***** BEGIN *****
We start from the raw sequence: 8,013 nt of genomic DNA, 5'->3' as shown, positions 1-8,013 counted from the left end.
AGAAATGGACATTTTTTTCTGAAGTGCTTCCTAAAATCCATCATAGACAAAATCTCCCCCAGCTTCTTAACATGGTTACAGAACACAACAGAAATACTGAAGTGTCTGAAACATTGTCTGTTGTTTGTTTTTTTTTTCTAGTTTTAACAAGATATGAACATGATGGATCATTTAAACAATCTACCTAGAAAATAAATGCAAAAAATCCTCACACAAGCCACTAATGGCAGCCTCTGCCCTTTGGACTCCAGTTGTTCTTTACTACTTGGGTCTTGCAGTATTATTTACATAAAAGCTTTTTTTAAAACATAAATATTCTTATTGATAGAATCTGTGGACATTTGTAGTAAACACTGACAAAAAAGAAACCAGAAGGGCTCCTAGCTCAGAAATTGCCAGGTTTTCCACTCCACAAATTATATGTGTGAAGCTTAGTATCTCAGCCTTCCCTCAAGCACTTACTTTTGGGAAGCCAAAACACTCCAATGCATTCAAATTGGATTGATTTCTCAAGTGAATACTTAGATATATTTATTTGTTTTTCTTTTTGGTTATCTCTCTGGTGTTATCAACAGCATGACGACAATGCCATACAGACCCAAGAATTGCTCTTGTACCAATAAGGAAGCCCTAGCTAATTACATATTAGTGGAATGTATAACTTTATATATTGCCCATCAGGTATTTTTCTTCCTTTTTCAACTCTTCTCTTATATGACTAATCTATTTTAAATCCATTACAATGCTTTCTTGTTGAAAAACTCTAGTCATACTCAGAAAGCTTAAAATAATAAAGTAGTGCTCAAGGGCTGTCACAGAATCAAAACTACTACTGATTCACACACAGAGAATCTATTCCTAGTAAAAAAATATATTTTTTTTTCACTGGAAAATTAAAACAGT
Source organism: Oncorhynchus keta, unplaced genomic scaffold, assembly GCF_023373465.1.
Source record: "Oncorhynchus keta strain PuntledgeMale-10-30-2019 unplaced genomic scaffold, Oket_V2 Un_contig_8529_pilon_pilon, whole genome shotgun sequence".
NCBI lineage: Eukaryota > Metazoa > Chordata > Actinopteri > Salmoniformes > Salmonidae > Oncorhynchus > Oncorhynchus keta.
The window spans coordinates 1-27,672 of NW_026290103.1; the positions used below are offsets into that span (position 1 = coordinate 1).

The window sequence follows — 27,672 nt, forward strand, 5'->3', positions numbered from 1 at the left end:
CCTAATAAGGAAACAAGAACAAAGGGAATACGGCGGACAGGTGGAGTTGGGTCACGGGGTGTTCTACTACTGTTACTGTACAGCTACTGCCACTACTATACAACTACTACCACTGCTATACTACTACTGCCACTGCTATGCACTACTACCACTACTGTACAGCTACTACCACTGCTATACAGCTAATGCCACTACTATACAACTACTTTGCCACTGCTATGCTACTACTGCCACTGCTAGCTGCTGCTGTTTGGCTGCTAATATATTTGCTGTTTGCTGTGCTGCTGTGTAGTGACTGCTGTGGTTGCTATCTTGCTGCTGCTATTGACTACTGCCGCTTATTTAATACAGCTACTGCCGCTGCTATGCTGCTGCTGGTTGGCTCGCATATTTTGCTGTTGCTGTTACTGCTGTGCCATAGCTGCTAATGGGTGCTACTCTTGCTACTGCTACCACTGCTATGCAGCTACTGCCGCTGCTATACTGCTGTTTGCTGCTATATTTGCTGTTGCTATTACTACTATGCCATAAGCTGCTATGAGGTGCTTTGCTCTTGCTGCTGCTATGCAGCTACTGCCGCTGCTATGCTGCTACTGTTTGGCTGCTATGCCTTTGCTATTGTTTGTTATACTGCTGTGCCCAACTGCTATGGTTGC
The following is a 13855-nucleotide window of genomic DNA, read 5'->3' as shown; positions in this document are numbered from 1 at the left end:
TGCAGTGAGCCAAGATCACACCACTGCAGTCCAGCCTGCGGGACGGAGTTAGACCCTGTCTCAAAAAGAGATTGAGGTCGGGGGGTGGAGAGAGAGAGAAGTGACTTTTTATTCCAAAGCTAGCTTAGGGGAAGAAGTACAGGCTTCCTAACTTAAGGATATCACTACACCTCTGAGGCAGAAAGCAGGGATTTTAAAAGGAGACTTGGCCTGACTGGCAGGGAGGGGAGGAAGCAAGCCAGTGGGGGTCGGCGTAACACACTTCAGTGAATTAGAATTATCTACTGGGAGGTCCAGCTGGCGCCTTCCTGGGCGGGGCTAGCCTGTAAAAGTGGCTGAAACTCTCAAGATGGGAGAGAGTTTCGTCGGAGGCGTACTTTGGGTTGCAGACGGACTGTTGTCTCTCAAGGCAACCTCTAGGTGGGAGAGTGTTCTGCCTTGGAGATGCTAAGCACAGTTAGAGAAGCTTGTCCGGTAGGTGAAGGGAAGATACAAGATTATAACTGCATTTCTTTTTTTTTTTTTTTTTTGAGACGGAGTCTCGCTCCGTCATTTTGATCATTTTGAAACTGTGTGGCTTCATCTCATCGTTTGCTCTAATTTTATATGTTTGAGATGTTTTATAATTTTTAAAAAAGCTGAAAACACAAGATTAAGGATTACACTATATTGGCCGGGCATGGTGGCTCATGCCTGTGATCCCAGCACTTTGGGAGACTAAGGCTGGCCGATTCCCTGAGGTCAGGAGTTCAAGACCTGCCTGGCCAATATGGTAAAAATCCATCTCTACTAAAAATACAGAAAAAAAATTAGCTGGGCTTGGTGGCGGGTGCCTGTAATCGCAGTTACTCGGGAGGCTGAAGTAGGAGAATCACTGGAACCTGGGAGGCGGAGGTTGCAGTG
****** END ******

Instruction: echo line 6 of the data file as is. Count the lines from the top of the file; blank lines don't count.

The window spans coordinates 1-27,672 of NW_026290103.1; the positions used below are offsets into that span (position 1 = coordinate 1).